MySQL SSL on Windows

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I've been tasked by my boss with configuring a MySQL install that we
host for one our partners to support SSL using a commercial
certificate.  MySQL is installed on Windows 2000 Server.

1st:  I know nothing about MySQL.
2nd:  What little documentation I was able to find was very cryptic and
seems written for LINUX.
3rd:  I have found reference to the fact that MySQL needs to be
recompiled to support SSL.  I have been told that this has been done,
but I am skeptical -- I don't know how to make sure though.
4th:  I did find reference in one of the configuration files to SSL
certificate file locations.  It seems to be looking for a a client and
CA certificates with a PEM extension.  I'm not familiar with that
extension.  Do I use Windows certificate services to generate the cert
request and then when I get the cert from Entrust, can I use OpenSSL to
convert it to PEM?  Or do I use OpenSSL from the outset to generate the
request.  Remember this cert needs to come from a commerical CA.

Does anyone know of step by step walk through for setting up SSL for
MySQL on Windows?  This is very hot -- your responses are much


Re: MySQL SSL on Windows

You can check to see if MySQL support openssl by type this on the MySQL
command line:
Show variables like 'have_openssl';

In Linux and BSD systems you can download openssl and build mysql with ssl
support by adding --with-vio and --with-openssl options to the configure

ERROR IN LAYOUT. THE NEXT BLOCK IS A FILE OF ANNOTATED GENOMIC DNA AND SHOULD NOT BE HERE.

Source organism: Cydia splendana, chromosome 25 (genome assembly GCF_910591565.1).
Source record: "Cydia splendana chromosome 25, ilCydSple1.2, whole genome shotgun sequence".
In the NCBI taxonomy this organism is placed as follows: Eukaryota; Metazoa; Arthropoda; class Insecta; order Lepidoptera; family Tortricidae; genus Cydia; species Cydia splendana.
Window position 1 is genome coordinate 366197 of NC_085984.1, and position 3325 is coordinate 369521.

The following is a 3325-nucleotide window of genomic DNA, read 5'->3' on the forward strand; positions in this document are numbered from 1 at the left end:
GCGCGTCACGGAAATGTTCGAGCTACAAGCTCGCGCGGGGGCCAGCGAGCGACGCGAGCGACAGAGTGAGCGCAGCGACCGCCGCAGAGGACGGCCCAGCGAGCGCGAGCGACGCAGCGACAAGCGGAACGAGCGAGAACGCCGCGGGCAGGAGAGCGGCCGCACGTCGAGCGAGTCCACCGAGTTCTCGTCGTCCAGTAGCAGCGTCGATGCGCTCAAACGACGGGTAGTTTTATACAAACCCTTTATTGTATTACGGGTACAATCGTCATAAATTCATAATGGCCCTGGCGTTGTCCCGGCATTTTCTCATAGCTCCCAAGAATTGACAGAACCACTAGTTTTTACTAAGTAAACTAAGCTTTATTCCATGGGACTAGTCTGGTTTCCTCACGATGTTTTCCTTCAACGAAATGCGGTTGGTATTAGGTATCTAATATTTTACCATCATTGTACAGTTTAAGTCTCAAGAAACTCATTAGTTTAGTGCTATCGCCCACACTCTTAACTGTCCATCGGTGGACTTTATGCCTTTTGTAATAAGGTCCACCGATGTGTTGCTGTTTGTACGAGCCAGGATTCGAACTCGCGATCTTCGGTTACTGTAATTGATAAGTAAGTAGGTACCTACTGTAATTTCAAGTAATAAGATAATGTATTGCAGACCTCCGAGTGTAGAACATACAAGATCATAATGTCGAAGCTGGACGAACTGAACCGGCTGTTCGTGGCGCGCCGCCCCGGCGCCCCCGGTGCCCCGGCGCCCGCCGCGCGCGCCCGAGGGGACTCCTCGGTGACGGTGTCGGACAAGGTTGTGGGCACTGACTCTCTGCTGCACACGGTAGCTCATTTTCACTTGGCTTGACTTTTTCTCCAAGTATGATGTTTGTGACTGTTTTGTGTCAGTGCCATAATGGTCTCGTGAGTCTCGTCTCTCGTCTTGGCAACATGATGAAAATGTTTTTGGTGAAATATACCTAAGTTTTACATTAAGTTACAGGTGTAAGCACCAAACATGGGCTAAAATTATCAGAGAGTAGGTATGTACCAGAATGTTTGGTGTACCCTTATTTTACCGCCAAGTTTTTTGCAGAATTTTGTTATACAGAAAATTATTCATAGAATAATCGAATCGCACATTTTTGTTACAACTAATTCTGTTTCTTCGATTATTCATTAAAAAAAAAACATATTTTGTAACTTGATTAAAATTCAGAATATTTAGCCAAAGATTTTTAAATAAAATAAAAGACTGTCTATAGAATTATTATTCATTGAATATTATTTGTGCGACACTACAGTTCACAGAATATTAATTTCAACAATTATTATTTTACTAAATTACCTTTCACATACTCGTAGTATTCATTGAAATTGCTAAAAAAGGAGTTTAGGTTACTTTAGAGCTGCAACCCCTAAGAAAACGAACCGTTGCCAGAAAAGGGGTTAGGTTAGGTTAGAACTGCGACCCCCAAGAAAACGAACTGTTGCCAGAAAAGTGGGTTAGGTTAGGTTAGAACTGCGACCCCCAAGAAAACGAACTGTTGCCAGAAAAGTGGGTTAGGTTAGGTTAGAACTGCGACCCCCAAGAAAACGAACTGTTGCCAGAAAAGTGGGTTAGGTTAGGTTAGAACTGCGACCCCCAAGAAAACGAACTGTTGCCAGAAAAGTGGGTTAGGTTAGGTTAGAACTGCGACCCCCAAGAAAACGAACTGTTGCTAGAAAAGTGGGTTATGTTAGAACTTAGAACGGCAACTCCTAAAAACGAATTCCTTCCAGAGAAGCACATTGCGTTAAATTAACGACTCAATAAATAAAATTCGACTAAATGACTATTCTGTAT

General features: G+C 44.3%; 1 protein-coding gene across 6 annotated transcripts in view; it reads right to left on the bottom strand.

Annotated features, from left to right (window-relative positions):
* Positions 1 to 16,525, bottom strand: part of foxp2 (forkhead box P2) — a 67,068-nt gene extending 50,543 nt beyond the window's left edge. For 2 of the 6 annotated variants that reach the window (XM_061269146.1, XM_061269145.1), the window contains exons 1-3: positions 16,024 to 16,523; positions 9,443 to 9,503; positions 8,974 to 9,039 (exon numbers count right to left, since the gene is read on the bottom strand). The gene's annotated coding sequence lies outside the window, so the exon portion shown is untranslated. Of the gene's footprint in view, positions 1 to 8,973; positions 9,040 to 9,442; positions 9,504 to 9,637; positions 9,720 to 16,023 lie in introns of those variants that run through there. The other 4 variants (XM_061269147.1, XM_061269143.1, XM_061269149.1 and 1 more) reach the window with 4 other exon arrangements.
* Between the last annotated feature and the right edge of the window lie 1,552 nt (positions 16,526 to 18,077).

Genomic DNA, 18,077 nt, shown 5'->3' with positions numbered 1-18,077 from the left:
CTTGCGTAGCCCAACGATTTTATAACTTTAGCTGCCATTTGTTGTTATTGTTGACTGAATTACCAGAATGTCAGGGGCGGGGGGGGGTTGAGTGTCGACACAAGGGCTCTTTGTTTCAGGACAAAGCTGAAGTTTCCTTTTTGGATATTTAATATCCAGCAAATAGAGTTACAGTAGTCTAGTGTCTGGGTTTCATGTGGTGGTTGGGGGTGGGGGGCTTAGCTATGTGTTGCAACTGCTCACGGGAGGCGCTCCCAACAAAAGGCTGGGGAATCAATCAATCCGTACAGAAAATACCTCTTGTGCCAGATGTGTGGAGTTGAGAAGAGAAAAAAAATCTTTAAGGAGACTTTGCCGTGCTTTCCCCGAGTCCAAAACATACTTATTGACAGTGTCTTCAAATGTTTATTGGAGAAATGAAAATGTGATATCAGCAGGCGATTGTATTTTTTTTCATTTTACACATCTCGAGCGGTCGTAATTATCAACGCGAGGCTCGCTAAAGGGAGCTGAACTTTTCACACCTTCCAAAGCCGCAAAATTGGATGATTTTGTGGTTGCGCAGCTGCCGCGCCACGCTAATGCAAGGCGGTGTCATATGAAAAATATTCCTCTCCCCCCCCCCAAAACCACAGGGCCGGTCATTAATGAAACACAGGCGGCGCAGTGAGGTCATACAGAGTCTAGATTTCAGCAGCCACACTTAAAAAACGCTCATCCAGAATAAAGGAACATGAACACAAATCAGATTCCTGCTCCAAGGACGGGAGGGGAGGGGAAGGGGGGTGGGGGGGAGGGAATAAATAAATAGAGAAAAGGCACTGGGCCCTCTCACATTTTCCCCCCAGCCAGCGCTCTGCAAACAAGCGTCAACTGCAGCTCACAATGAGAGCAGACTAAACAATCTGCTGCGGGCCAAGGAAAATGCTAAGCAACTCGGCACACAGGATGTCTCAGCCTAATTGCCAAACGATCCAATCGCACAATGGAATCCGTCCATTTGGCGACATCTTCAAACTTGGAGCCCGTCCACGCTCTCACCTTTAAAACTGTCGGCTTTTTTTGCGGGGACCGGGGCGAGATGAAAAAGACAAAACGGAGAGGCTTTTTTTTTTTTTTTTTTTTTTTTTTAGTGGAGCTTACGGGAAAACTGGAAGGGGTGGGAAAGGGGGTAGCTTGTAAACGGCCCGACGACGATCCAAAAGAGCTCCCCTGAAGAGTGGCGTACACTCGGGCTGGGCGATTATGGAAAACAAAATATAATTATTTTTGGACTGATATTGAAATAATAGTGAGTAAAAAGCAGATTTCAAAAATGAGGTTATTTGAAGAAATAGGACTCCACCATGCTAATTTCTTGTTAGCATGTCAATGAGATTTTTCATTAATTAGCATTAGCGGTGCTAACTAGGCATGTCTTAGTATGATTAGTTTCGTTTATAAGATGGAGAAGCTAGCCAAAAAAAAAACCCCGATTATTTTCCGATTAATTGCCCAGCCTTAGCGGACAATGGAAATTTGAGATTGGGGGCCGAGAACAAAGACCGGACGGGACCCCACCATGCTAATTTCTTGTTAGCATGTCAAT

command. In windows though, I think you buy the binary from mysql that has
openssl already built into it.

Anyways, once you have openssl enabled in myssql, each end of a connection
uses 3 files to set up secure communication: a CA certificate, a certificate
file (authenticates one isde of the connection to the other), a key file
(servers public key).

The server cert and key files must be installed first. Once this is done you
can modify your my.cnf file (my.ini in windows) to inlcude entries like

Restart the server and if the paths are good, your server is now ready to
accept encrypted connections; however the clients also need to use secure
connections. In nix os's, what happens is that the same ca-cert file can be
used in the client side also. just copy it to each user's home dir and then
the user's individual my.cnf which is named .my.cnf will include lines like

Once that is done. Clients can successfully connect with ssl support
enabled. As you can see, it's not an easy process. The bulk of work is
creating the ssl cert and keys and such. Once you have those, it's just a
matter of referencing them in the configuration file

Hope this helps.

On 7/12/06 09:10, in article, "Jason Wilson"

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